This week’s DHL Supply Chain Pricing Power Index: 70 (Carriers)
Last week’s DHL Supply Chain Pricing Power Index: 70 (Carriers)
Three-month DHL Supply Chain Pricing Power Index Outlook: 75 (Carriers)
The DHL Supply Chain Pricing Power Index uses the analytics and data in FreightWaves SONAR to analyze the market and estimate the negotiating power for rates between shippers and carriers.
The Pricing Power Index is based on the following indicators:
Tender volumes pick up slightly during the final week of October
The Outbound Tender Volume Index (OTVI), shippers’ requests for capacity, has slowly started to climb over the past week. OTVI increased by 1.1% over the past week, the strongest weekly increase during the past month.
Volume levels followed the traditional pattern in October as freight volumes ended the month lower than where they began the month. In 2019, tender volumes fell 3.8% in October. In 2020 tender volumes were down 0.4% throughout October. In 2021, tender volumes fell by 2.2%. Even though tender volumes were down in October, freight volumes maintained some strength compared to the previous years. Tender volumes are currently running up nearly 1% year-over-year (y/y).
The outlook for volume for peak season still looks strong given the consumer outlook during retail season looks strong. Bank of America’s total card spending continues to outperform the two previous years, running at nearly a 20% growth rate. Additionally, the retail inventory-to-sales ratio is at historically low levels and as shippers try to rebuild inventory levels, freight volumes will remain strong.
A recent Deloitte retail survey expects that holiday spending will be stronger in 2021 than it was in 2020. The survey concluded that average expected gift spending increased 3% y/y, but expected experience spending increased by 15%. Overall average expected spending, which combines gift, non-gift and experience spending, is expected to increase by 5%. A vast majority of the growth stems from high-income ($100k+) earnings, with expected spending increasing 15% y/y.
Supply chain concerns continue to be one of the largest drivers of holiday shopping patterns this holiday season; 75% of the consumers in the survey expect stockouts during the season, with 49% of consumers expecting stockouts of electronics. The survey also included viewpoints from 30 retail executives, of which 43% expected delayed delivery of holiday inventory. Additionally, 89% of the retail executives cited supply chain challenges for ordering early this year.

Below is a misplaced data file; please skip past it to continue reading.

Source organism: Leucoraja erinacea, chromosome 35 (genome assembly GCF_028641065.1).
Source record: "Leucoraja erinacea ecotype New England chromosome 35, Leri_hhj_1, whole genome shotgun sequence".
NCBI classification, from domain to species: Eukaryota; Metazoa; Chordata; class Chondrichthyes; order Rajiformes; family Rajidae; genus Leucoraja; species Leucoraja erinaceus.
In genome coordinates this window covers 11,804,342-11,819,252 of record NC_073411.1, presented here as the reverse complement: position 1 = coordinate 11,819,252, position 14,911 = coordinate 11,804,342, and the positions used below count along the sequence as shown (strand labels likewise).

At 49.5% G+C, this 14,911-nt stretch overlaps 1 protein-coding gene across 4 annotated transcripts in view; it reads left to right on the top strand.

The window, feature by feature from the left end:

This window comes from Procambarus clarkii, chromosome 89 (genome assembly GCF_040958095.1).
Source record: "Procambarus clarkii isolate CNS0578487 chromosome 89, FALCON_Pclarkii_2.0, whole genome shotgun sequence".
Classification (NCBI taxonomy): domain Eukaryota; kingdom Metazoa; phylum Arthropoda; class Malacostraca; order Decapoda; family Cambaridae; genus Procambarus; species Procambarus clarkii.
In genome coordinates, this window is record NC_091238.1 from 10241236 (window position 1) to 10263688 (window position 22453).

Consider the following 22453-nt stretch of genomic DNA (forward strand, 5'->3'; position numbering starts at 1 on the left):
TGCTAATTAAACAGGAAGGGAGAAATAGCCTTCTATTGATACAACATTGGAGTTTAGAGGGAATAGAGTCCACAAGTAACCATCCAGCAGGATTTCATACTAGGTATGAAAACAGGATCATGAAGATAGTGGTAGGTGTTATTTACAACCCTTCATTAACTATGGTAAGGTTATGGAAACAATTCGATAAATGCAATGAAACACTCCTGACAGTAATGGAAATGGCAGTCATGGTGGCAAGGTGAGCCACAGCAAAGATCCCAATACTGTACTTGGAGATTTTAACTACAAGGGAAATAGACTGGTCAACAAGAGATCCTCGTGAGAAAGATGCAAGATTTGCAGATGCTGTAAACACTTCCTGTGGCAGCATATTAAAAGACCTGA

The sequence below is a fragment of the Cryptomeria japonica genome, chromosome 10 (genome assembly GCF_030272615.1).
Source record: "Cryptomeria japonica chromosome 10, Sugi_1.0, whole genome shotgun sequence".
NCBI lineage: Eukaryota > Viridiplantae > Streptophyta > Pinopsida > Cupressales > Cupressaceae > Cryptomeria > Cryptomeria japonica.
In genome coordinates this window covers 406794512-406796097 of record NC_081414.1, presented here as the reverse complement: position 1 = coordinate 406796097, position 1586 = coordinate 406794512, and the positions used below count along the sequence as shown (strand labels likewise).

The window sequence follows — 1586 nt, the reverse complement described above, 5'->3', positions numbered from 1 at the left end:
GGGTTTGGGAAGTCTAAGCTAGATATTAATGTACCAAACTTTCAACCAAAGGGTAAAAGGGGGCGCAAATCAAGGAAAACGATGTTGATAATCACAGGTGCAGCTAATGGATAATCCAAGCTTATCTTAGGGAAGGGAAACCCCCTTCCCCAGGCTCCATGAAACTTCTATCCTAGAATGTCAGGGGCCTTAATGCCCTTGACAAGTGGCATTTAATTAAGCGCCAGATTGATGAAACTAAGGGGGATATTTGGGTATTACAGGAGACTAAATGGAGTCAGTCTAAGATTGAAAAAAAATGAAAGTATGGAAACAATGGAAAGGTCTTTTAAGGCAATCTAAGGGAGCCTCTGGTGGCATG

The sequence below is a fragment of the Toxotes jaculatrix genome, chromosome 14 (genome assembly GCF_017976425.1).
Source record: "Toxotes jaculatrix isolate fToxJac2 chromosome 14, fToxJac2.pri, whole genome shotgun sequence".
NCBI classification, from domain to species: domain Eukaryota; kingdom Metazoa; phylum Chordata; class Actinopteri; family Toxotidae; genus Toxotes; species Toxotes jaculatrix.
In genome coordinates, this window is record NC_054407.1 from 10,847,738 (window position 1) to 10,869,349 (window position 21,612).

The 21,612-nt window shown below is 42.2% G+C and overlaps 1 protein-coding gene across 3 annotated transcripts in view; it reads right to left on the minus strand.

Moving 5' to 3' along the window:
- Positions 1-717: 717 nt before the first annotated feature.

Ultimately, as traditional peak season approaches rapidly, expect that tender volumes will have a strong November and likely a strong December as well. As shippers try to rebuild inventory levels, tender volumes may maintain the strength into January, which is traditionally a softer period for freight.
Adjusting OTVI, which includes both accepted and rejected tenders, by the tender rejection rates shows the true level of freight moving through networks. Accepted tender volumes are running up 1.4% week-over-week (w/w), maintaining strength compared to last year, running up 7.4% y/y. The strength in accepted tender volumes has been driven by the decline in rejection rates over the past three months.
Across the country, volume levels in 72 of the 135 markets tracked by FreightWaves SONAR were higher over the past week. The largest freight markets in the country have recovered after a couple of slow weeks.
The two large Southern California markets, Ontario and Los Angeles, have been underperforming in recent weeks but finally broke the downward trend this week. Tender volumes in Ontario increased by 3.1% w/w. With the recent uptick in freight volumes in the market, volumes in Ontario are more than 1.5% higher than a year ago. In Los Angeles, tender volumes increased by 2.52% w/w, but are still down over 15% y/y.
Freight volumes in the Northeast picked up over the last week as well. Elizabeth, New Jersey, which has been an outperformer in recent weeks, witnessed another uptick in tender volumes over the past week, jumping 3.21% w/w. Harrisburg, Pennsylvania, which is the third-largest market in the country, increased by 3.11% w/w.
The only two large markets that experienced freight volumes decline over the past week were Dallas and Chicago. Tender volumes in Dallas fell by nearly 4% over the past week, while in Chicago tender volumes fell by over 7% w/w.
By mode: It was another strong week in the temperature-controlled market as reefer volume growth has accelerated. Reefer volumes as measured by the Reefer Outbound Tender Volume Index (ROTVI) increased by 1.85% w/w. Even with this week’s increase, reefer volumes continue to run down by over 4% y/y, though winter weather and increased demand around the holiday season are going to drive reefer demand through the winter months.
Dry volumes finally picked up a little steam over the past week as the Van Outbound Tender Volume Index (VOTVI) increased by 1.13% w/w. Much like the reefer market, van volumes are underperforming year-ago levels, down 0.75% y/y. If the holiday retail season is as strong as expected, anticipate dry van volumes picking up rather quickly in the coming weeks.
A slight bump brings rejection rates back above 20%
The Outbound Tender Reject Index (OTRI), a measure of relative capacity in the market, has fallen over the past week, but started to rebound over the past couple of days. Over the past week, OTRI briefly dipped below 20% for the first time in over 400 days. OTRI is down 24 basis points (bps) w/w but is back above 20% again, signaling capacity in the market is still extremely tight.
During October, tender rejection rates fell into the seasonal pattern, falling throughout the month. Tender rejection rates fell by 162 bps during the month. Tender rejection rates remain well below year-ago levels, currently down over 550 bps y/y.